Kerala government orders collectors and police chiefs to crack down on banned PFI

The order arguably gives the police almost blanket authority to surveil and prosecute suspected PFI activity

September 29, 2022 03:46 pm | Updated 04:28 pm IST

General Secretary of the now-banned Popular Front of India (PFI), Abdul Sattar, after being arrested from Karunagappally in Kollam district, Wednesday, September 28

General Secretary of the now-banned Popular Front of India (PFI), Abdul Sattar, after being arrested from Karunagappally in Kollam district, Wednesday, September 28 | Photo Credit: PTI

A video on the Popular Front of India (PFI)
What is the Popular Front of India and why has it been controversial?

Signalling a major escalation against the banned Popular Front of India (PFI) and its affiliates, the Kerala government has ordered District Magistrates, Commissioners of Police and District Police Chiefs to clamp down on illegal associations, unlawful fund collection and notify properties used by the outlawed organisation under section 7 and 8 of the Unlawful Activities (Prevention) Act, 1967 in their respective jurisdictions.

The order arguably gives the police almost blanket authority to surveil and prosecute suspected PFI activity.

Affiliates under scanner

The crackdown would extend to PFI's alleged affiliates. The organisations under the law enforcement's scanner are Rehab India Foundation (RIF), Campus Front of India (CFI), All India Imams Council (AIIC) and National Confederation of Human Rights Organisation (NCHRO, National Women's Front, Junior Front, Empower India Foundation and Rehab Foundation. District magistrates will likely seal their offices and freeze bank accounts.

Also read: PFI in Kerala disbands itself

A senior police official said the law enforcement had earlier flagged the attempt by the CFI to radicalise a particular section of students in colleges across Kerala. He said the crackdown would cover the CFI.

The police had booked CFI leaders for the murder of SFI activist Abhimanyu in Maharaja's College, Ernakulam, in 2018.

Social media monitoring

The Central government has also banned the PFI's Twitter account. It might apply the same yardstick to the CFI. The Kerala police were also monitoring social media for signs of PFI activity.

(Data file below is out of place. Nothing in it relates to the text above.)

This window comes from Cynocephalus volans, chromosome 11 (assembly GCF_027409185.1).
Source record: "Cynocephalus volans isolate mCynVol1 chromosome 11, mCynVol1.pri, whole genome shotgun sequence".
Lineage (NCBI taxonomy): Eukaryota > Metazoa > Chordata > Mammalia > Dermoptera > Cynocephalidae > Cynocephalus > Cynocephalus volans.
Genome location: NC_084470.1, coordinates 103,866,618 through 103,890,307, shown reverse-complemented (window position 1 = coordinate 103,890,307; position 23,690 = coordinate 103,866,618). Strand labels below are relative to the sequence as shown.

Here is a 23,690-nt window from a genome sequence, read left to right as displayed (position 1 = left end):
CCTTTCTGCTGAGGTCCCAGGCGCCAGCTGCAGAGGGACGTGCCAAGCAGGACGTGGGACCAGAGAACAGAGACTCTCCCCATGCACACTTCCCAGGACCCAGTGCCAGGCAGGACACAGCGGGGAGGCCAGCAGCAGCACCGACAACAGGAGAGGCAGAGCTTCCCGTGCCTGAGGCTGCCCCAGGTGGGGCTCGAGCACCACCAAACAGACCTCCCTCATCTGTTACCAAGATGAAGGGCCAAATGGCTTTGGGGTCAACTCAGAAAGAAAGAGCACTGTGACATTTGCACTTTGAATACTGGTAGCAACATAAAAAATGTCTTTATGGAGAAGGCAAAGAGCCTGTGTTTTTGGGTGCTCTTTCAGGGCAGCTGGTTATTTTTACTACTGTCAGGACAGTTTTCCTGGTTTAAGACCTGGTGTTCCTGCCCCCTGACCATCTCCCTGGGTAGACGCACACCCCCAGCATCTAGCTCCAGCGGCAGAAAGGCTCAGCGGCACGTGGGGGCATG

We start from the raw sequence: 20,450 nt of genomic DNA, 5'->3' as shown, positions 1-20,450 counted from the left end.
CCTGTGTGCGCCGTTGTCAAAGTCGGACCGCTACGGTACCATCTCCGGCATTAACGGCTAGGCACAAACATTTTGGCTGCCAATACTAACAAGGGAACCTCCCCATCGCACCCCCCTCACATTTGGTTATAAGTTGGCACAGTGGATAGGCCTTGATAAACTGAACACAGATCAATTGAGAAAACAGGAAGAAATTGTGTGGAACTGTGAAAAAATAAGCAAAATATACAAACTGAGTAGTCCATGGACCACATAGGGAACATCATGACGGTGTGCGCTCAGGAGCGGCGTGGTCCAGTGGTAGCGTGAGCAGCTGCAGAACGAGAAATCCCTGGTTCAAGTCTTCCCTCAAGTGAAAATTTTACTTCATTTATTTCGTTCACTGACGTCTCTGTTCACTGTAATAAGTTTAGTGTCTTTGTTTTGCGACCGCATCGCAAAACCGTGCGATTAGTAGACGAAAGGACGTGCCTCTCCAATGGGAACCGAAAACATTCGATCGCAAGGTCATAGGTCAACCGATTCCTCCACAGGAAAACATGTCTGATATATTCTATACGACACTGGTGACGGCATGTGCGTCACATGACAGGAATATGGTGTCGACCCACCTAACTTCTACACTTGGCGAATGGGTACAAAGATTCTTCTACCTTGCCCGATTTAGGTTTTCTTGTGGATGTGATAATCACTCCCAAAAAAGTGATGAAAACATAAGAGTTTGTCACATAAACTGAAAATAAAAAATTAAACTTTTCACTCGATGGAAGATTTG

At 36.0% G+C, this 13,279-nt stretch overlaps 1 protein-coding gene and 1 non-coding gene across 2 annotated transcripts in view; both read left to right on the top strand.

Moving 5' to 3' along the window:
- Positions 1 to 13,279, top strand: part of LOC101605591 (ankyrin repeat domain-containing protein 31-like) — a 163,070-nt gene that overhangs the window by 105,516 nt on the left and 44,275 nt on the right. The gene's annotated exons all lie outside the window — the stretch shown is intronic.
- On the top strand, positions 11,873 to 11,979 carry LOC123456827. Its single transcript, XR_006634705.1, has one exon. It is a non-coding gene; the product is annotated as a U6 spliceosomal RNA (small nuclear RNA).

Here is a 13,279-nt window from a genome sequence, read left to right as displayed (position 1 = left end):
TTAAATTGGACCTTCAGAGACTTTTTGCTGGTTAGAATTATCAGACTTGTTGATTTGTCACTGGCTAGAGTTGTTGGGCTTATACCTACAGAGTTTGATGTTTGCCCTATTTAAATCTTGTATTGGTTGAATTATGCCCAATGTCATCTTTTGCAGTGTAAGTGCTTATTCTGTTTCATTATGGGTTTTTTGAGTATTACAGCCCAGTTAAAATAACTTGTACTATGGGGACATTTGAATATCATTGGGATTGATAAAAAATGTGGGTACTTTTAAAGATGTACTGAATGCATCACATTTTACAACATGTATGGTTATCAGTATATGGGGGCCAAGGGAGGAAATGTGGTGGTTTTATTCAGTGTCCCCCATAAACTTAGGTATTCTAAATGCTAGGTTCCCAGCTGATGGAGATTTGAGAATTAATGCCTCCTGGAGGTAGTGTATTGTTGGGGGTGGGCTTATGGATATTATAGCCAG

The Centre's case against the PFI was that it had used human rights organisations, educational trusts and charities, and personality development centres as a cover for its "extremist activities", including fund collection.

By delegating powers to the Kerala government to impose the UAPA provisions, the Centre has opened the door for the State administration to seal offices, freeze bank accounts and keep a watch out for PFI's possible attempts to resurrect itself under other guises.

Also read: The Popular Front of India, its origins, presence, and controversies

Funders and underground cells on the radar

By some accounts, the State police intelligence has already gathered information on the PFI's funders in Kerala, including some expatriate organisations.

It also tracked those on the PFI's muster rolls, suspecting they might cross over to other organisations to dodge the ban.

The police also believe that PFI had secret cells, whose members rarely figured in the organisation's muster rolls.

An official said the underground cells existed to afford PFI leaders deniability in the event of a criminal investigation.

Extremist links

The Union Home Ministry has cited PFI's alleged links to the proscribed Students Islamic Movement of India (SIMI) and Jamat-Ul-Mujahideen Bangladesh (JMB), and the Islamic State of Iraq and Syria (ISIS) to justify the ban.

It has accused PFI leaders of using laundered money to fund martial training of its cadres to prepare them for the Islamist cause.

PFI in Kerala

The PFI was established in Kerala in 2006, purportedly by leaders of the now defunct National Development Front (PDF). The organisation has some measure of support in the State.

On Wednesday, a press release issued in the name of PFI State general secretary Abdul Sattar said the organisation had disbanded itself in adherence to the Central government's decision.

The same day, the Kollam police in Kerala took Mr. Sattar into custody from his office in Karungapally and handed him over to the National Investigation Agency (NIA), the Centre's top ant--terrorist agency.

Earlier, the NIA had arrested several top leaders of the PFI from their homes in Kerala and transported them to New Delhi to face UAPA charges. The sweeping raids also targeted PFI offices across the State.

"Criminal" links

The PFI earned some measure of notoriety in 2010 when persons alleged to PFI cadres chopped off the palm of a college teacher for preparing a question paper that allegedly blasphemed against Islam. Later, the police linked PFI activists to several political murders, including the retaliatory killings of RSS leaders in Alappuzha and Palghat.

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